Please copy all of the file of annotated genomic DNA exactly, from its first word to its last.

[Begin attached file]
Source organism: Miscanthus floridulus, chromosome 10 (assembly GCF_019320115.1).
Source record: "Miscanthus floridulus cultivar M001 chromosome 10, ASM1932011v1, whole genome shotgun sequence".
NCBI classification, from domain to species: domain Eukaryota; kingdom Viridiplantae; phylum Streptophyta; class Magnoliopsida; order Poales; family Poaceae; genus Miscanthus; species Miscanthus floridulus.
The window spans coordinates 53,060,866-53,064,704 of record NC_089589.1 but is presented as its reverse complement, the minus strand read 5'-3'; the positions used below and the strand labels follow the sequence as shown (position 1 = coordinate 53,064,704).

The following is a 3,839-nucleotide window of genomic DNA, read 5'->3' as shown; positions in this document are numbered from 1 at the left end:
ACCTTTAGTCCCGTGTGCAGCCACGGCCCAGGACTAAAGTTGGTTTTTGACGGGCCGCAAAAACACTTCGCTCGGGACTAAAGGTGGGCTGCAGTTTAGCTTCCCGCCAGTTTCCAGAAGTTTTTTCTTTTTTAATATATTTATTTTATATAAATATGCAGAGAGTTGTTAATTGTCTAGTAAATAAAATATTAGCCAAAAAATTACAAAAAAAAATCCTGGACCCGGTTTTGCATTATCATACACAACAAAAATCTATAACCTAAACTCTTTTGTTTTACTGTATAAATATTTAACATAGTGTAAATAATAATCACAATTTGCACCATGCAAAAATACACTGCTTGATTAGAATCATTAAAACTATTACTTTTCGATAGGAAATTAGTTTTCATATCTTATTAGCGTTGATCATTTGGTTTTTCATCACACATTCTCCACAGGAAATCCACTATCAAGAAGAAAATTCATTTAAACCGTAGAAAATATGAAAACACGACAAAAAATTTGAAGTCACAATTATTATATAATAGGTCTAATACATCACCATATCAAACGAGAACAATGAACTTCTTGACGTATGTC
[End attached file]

Source organism: Miscanthus floridulus, chromosome 10 (assembly GCF_019320115.1).
Source record: "Miscanthus floridulus cultivar M001 chromosome 10, ASM1932011v1, whole genome shotgun sequence".
NCBI classification, from domain to species: domain Eukaryota; kingdom Viridiplantae; phylum Streptophyta; class Magnoliopsida; order Poales; family Poaceae; genus Miscanthus; species Miscanthus floridulus.
The window spans coordinates 53,060,866-53,064,704 of record NC_089589.1 but is presented as its reverse complement, the minus strand read 5'-3'; the positions used below and the strand labels follow the sequence as shown (position 1 = coordinate 53,064,704).

The following is a 3,839-nucleotide window of genomic DNA, read 5'->3' as shown; positions in this document are numbered from 1 at the left end:
ACCTTTAGTCCCGTGTGCAGCCACGGCCCAGGACTAAAGTTGGTTTTTGACGGGCCGCAAAAACACTTCGCTCGGGACTAAAGGTGGGCTGCAGTTTAGCTTCCCGCCAGTTTCCAGAAGTTTTTTCTTTTTTAATATATTTATTTTATATAAATATGCAGAGAGTTGTTAATTGTCTAGTAAATAAAATATTAGCCAAAAAATTACAAAAAAAAATCCTGGACCCGGTTTTGCATTATCATACACAACAAAAATCTATAACCTAAACTCTTTTGTTTTACTGTATAAATATTTAACATAGTGTAAATAATAATCACAATTTGCACCATGCAAAAATACACTGCTTGATTAGAATCATTAAAACTATTACTTTTCGATAGGAAATTAGTTTTCATATCTTATTAGCGTTGATCATTTGGTTTTTCATCACACATTCTCCACAGGAAATCCACTATCAAGAAGAAAATTCATTTAAACCGTAGAAAATATGAAAACACGACAAAAAATTTGAAGTCACAATTATTATATAATAGGTCTAATACATCACCATATCAAACGAGAACAATGAACTTCTTGACGTATGTC